After re-signing with the Ravens, Robert Griffin III had a long sit-down with Offensive Coordinator Greg Roman and Quarterbacks Coach James Urban. It was an open dialogue.
They talked about the importance of Griffin's current role as the backup quarterback to Lamar Jackson. They discussed Griffin's desire to be a starter again in the NFL. They described the Ravens' offense the coaching staff has rebuilt this offseason, and how it would fit Griffin's skillset.
Griffin appreciated the conversation. It reinforced his belief that he made the right decision to re-sign with the Ravens, knowing that Jackson is the franchise quarterback but that the Ravens value Griffin's talent.
"It meant a lot for them to sit down and have that talk with me," Griffin said. "I haven't had that talk with anyone for a long, long time. I've just been fighting for the next meal. And when I got drafted in 2012, I never thought I'd be in that position where I had to fight for the next meal."
Griffin's career has been a rollercoaster ride, from being the No. 2-overall pick who led the Washington Redskins to the playoffs as a rookie, to being out of the NFL in 2017 and written off by many. Having experienced the valley, Griffin's career is trending upward again. Consistent play during training camp and the preseason last year earned Griffin a roster spot as the No. 3 quarterback behind Joe Flacco and Jackson. With Flacco traded to the Denver Broncos, Griffin is now the No. 2 quarterback, Baltimore's insurance policy if Jackson misses time.
Ravens General Manager Eric DeCosta made it clear at his introductory press conference how much he valued the backup quarterback position, even before he re-signed Griffin to two-year deal.
"I think that position is often overlooked, unless you need that guy, and then he becomes critical," DeCosta said. "We want to make sure we have a good backup in place regardless of Lamar Jackson being quarterback or somebody else being the quarterback. Having two quarterbacks is essential in the NFL. There's no faster way to ruin your season than to get your starting quarterback hurt and not having an effective backup quarterback. Your season is basically over at that point. We never want to be in that position again."
Jackson's development is being highly scrutinized because his play is critical to the Ravens' season. But if Jackson were to go down, even for just a game or two, Griffin would immediately become highly important to the Ravens' offense.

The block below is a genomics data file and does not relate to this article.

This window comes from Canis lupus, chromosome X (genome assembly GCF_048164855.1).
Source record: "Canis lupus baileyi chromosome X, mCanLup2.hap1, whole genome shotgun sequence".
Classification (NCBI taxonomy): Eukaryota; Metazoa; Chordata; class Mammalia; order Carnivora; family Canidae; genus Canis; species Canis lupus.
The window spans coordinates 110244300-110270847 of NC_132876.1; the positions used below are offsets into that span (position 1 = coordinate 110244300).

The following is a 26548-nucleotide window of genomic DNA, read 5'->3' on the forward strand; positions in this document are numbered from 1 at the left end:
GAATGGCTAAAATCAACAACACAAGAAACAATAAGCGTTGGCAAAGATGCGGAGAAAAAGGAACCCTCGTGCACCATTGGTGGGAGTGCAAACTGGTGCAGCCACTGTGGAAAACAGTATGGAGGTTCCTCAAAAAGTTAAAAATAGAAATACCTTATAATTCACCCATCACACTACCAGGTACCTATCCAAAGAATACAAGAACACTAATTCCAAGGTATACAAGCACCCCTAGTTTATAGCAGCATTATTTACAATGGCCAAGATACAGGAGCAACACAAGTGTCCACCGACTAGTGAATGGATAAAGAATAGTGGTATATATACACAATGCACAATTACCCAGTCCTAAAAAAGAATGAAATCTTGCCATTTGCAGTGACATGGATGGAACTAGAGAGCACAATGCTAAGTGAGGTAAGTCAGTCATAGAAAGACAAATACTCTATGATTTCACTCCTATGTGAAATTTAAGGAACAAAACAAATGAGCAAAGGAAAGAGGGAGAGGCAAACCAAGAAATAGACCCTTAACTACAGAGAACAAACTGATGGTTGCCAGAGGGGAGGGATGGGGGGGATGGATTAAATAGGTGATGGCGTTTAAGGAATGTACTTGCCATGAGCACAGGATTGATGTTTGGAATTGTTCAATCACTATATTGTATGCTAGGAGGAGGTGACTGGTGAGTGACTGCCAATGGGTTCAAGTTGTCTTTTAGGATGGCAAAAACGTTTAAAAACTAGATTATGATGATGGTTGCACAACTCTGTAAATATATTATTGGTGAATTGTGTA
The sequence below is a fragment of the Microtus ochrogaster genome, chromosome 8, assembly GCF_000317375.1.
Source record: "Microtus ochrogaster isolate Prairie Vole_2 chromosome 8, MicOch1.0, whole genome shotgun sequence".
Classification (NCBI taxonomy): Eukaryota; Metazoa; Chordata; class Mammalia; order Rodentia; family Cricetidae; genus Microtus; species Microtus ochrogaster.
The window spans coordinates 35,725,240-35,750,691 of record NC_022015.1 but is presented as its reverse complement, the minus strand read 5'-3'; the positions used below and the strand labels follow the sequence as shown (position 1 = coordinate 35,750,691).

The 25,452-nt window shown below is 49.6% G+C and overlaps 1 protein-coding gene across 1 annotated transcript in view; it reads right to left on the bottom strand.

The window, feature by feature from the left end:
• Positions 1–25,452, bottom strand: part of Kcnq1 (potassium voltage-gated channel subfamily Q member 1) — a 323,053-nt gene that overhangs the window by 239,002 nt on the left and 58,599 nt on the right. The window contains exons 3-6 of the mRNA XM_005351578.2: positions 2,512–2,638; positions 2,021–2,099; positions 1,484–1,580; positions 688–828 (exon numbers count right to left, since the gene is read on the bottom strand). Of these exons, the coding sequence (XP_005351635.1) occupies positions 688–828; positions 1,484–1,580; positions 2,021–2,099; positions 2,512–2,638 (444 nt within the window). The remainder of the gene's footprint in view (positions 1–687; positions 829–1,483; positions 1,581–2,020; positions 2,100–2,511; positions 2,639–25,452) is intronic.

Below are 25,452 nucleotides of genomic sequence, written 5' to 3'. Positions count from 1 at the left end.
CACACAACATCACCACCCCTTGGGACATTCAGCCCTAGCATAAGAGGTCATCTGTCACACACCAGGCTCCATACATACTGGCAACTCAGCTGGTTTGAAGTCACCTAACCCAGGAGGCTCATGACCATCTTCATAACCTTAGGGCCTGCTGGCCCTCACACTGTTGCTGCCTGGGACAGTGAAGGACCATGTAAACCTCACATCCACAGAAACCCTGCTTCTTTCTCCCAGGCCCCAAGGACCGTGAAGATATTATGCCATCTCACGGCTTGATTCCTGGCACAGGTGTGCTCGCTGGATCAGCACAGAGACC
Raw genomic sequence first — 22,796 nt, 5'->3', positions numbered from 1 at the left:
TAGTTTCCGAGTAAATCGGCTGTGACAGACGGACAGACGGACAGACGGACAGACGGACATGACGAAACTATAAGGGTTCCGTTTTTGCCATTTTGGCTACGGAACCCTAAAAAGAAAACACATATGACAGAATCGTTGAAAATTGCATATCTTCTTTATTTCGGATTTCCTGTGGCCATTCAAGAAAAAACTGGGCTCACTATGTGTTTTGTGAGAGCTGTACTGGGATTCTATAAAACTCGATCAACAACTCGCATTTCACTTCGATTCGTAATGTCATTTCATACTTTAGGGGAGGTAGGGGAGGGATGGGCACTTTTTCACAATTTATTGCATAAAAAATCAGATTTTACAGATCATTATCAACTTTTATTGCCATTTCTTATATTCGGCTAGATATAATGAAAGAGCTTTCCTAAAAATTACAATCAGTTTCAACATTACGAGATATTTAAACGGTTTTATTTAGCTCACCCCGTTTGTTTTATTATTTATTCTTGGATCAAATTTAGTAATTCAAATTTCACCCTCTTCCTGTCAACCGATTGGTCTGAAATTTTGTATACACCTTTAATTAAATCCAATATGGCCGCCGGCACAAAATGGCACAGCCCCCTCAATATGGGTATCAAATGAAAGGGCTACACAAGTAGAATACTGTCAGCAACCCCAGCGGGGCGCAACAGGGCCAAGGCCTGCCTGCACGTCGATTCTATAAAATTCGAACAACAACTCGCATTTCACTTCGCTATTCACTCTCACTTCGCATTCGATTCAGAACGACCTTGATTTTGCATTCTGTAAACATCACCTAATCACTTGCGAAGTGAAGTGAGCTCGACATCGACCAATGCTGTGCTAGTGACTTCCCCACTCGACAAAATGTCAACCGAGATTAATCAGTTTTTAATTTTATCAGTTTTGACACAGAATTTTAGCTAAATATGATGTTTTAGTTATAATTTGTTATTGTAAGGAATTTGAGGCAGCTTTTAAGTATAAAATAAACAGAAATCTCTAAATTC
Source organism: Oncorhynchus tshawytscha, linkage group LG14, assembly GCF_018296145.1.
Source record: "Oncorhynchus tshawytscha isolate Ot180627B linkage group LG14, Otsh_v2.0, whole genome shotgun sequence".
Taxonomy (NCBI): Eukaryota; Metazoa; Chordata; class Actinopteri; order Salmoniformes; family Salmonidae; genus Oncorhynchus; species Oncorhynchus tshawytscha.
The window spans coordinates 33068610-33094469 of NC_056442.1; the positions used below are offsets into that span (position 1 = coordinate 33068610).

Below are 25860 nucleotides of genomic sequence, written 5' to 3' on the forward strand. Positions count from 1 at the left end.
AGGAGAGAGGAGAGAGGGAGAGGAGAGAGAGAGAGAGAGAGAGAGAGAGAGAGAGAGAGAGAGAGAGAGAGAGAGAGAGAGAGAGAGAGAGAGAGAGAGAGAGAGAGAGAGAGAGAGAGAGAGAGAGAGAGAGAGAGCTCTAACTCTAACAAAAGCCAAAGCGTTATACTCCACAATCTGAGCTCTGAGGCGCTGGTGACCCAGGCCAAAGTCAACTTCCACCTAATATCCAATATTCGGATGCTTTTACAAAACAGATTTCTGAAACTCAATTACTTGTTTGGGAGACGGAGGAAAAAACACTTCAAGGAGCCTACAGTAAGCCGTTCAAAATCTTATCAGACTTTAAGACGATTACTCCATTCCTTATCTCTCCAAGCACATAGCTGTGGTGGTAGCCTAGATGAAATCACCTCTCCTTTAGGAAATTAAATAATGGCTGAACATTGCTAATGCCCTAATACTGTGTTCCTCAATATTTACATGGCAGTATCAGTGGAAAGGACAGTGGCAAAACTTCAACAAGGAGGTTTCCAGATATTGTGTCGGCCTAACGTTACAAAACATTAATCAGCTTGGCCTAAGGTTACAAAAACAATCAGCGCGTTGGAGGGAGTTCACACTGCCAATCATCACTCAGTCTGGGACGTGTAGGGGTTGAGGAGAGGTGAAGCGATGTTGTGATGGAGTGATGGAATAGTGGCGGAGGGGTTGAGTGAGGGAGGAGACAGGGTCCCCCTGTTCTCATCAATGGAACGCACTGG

Griffin says he's a better player than last season, and at age 29, he believes his best football lies ahead. He has continued to do extra work before and after practice, and if called upon during the regular season, Griffin needs to be comfortable with every aspect of the Ravens' new offense. The faster a quarterback can make reads and anticipate what the defense will do, the easier the game becomes.
"I've got to make sure I understand the offense, forward and backward," Griffin said. "The offense will look different. I think we'll shock some people with what we're going to do. If we need to run it 60 times, we can do it. But if we need to throw it 30 to 40 times, we can also do it. I think that's what we're working on, to make sure we have those capabilities."
Griffin believes the offensive weapons the Ravens have added, including running backs Mark Ingram II and Justice Hill and wide receivers Marquise "Hollywood" Brown and Miles Boykin, will give the Ravens more versatility and quick-strike capability. Like many, Griffin is eager to see Brown on the field during training camp once he recovers from Lisfranc foot surgery.
"This game is about mismatches and that's what we're trying to create," Griffin said. "You get a guy like Hollywood, it's a speed mismatch. When you get a guy like Boykin, it's a height and reach mismatch. Get them in situations where they can be successful. If we can get Hollywood out there in training camp, it will be interesting to see how it all plays out. Because the guys we have out there already, I think, are playing phenomenal. It's exciting."
Griffin will surely see action during the preseason, but once the regular season begins, he can't be certain if he will play, or how much. He appeared in just three games last season and attempted six passes, filling in for Jackson briefly when he was injured against the Atlanta Falcons and Kansas City Chiefs.
However, Griffin has earned the trust of coaches and players with the professionalism he has displayed. His preparation remains diligent, and Griffin plans to help the Ravens win games if he gets an opportunity.
"I'm happy to be here, I'm excited to be here, I love this place, I love this organization," Griffin said. "They've treated me well. I have bigger goals in mind, and those goals start with the Baltimore Ravens. So I have to make sure I do everything I can to be the best for the Baltimore Ravens.
"My ultimate goal is to become a franchise quarterback. At 29, I believe that's still attainable. But that's going to come from the work, making the most of all opportunities. I feel like I'm a better quarterback than I've ever been. If called upon, I can't wait to showcase it."